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Thursday, September 3, 2015

9 Considerations For Conducting a Pastoral Visit

VISITING with people in their home or work environment, pastorally, is something I’ve been doing regularly for nearly twenty years. Every time we step into someone else’s environment we do so as guests with certain privileges, but also with certain responsibilities.
These following considerations are worthy of reflection for any of us who conduct visitation:
1.     Pray before you arrive: it’s good to ensure our hearts are prepared and our minds are attuned. On the way to a home or workplace I’ll try and envisage what the environment might look like, prepare myself for the greeting I’ll receive, and just generally psych myself into being myself. It’s important to be relaxed.
2.     Call ahead if there’s any change to plan: it’s no good arriving early or late or with extra visitors. Catching people unawares is not a good way to start or maintain a friendship. It’s never good to surprise people.
3.     Ensure you stick to the house rules: at many workplaces there are safety considerations to abide by. In many homes there are customs and traditions we may not be aware of. Take every instruction seriously and keep it front of mind. It’s all about respect.
4.     Gauge the mood: I’ve often felt that, whilst the visit was planned in advance, that the mood wasn’t quite right. Something unanticipated had come up. Being sensitive to such changes, and being understanding, we should offer to reschedule if it’s inconvenient. They might be expected to say it’s okay, and come on in anyway. It shouldn’t bother us if we can’t make the visit and have to reschedule.
5.     Take care to relax: it’s important when we’re on someone else’s turf to be as relaxed as possible so we can be as mindful as possible. The more relaxed we are the more relaxed our host can be in hosting us.
6.     Take care to make them the focus: using our listening skills, with plenty of eye contact and positive body language, we ask questions that show our interest. The pastoral visit is about them after all. We certainly want to ask questions to check their health and wellbeing.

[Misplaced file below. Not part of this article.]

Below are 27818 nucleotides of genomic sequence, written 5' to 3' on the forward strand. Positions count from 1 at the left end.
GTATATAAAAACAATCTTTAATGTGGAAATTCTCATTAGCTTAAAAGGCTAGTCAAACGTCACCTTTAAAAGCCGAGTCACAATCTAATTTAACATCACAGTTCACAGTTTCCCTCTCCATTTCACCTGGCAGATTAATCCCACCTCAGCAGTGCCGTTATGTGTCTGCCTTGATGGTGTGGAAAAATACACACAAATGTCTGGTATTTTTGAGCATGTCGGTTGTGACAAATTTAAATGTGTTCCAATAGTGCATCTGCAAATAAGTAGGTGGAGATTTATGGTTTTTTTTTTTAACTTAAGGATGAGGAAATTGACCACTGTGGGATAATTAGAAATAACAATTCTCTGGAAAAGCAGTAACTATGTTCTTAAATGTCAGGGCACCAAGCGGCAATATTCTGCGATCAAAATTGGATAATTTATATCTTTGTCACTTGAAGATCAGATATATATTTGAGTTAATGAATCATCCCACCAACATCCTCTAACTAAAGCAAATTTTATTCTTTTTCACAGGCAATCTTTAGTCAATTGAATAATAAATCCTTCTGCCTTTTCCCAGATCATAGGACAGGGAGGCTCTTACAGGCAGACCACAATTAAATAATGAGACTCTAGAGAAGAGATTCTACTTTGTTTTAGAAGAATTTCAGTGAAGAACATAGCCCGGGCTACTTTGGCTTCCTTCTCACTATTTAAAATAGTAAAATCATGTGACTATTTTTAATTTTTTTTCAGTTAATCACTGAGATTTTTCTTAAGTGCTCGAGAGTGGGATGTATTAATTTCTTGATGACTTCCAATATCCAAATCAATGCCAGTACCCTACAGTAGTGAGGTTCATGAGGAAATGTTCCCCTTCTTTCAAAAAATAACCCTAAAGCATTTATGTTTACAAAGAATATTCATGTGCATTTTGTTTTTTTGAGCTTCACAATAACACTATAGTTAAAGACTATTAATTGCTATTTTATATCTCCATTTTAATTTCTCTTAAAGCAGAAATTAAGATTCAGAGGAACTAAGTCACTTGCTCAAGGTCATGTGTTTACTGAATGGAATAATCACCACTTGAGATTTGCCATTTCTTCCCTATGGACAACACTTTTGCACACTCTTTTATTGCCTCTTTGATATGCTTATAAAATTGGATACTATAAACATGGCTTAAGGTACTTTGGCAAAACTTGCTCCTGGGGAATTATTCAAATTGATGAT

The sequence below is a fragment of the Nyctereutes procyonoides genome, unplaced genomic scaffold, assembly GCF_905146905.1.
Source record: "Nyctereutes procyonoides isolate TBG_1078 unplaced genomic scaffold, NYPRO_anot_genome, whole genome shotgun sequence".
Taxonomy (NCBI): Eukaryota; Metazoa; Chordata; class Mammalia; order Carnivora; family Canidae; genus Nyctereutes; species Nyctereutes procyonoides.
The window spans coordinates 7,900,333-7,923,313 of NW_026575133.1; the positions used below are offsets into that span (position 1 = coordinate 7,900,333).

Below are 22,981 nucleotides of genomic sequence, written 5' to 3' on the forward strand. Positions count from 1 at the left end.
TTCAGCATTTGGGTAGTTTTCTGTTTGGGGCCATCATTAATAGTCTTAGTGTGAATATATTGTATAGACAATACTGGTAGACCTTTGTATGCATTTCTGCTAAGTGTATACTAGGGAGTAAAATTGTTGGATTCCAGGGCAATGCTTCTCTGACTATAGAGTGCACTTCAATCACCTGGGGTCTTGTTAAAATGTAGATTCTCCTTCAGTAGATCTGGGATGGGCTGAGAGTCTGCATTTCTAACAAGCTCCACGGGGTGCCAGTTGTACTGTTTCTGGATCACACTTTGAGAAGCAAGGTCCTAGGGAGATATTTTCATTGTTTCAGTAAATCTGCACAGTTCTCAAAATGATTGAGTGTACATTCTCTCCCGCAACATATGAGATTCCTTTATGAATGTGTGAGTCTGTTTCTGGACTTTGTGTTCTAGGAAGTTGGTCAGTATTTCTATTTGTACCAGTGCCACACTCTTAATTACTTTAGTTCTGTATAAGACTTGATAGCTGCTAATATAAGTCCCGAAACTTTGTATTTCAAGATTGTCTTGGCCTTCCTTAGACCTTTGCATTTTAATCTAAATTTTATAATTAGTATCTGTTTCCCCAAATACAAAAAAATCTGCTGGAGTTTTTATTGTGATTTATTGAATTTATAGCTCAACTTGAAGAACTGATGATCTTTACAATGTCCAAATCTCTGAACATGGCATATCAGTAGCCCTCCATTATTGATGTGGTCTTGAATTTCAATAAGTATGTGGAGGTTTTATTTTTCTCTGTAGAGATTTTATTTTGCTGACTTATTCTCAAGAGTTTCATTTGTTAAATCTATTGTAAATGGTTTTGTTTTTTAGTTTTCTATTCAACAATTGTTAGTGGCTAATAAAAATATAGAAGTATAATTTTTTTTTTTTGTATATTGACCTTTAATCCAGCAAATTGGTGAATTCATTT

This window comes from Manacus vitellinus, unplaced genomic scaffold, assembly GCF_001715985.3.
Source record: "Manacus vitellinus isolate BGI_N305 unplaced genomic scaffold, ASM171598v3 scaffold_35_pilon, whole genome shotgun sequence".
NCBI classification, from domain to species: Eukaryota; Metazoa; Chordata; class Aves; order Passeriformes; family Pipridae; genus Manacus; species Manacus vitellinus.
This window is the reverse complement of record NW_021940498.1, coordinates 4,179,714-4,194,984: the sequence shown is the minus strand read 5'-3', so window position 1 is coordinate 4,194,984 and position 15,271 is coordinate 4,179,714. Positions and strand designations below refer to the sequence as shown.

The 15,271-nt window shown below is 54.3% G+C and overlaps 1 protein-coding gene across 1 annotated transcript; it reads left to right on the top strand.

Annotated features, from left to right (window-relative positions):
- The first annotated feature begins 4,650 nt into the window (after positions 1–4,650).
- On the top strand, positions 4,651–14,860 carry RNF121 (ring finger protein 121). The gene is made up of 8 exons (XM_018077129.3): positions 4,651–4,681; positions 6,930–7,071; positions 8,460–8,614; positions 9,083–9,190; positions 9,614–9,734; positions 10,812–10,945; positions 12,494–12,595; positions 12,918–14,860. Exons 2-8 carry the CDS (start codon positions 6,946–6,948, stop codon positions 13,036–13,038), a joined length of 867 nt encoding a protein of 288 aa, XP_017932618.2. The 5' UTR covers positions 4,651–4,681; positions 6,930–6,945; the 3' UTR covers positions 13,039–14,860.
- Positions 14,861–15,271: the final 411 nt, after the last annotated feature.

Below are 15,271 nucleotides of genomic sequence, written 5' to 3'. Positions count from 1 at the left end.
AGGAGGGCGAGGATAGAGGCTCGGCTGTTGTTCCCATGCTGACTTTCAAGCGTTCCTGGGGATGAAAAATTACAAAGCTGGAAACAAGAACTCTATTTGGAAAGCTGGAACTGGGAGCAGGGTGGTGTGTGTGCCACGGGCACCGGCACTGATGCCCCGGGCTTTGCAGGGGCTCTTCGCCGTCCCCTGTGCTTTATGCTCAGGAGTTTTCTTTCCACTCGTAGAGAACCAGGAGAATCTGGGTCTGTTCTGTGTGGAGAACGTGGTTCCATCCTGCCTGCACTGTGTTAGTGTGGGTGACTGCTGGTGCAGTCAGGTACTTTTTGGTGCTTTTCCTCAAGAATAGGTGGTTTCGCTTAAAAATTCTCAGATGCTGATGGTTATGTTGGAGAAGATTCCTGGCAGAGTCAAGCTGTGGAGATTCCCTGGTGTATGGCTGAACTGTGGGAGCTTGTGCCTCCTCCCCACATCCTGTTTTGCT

7.     Ask them if there’s anything we can do: many times there is something extra we might do for someone. Get them something we know would be edifying for them to read. Run an errand for them after the visit. If it would help.
8.     Don’t outstay your welcome: it’s always good to get a sense for how long to visit for. It would be okay to spend 30-45 minutes for many visits, but a good visit is one hour. Only under unusual circumstances would a visit be appropriate for 90 minutes or more — i.e. tragedy. Some people are offended if we don’t stay long enough. If we can only visit for a short time, this is best explained earlier in the visit to set their expectations.
9.     Be sure to pray with them: there may be little opportunity to talk about God directly given the environment and the situation, so to be able to pray with the person(s) we are visiting is vital.
What a privilege it is to visit people in their home environment.

© 2015 Steve Wickham.

1 comment:

  1. Thanks Steve. Very practical. I plan to use this as a discussion starter on pastoral visitation in the pastoral care class tonight.

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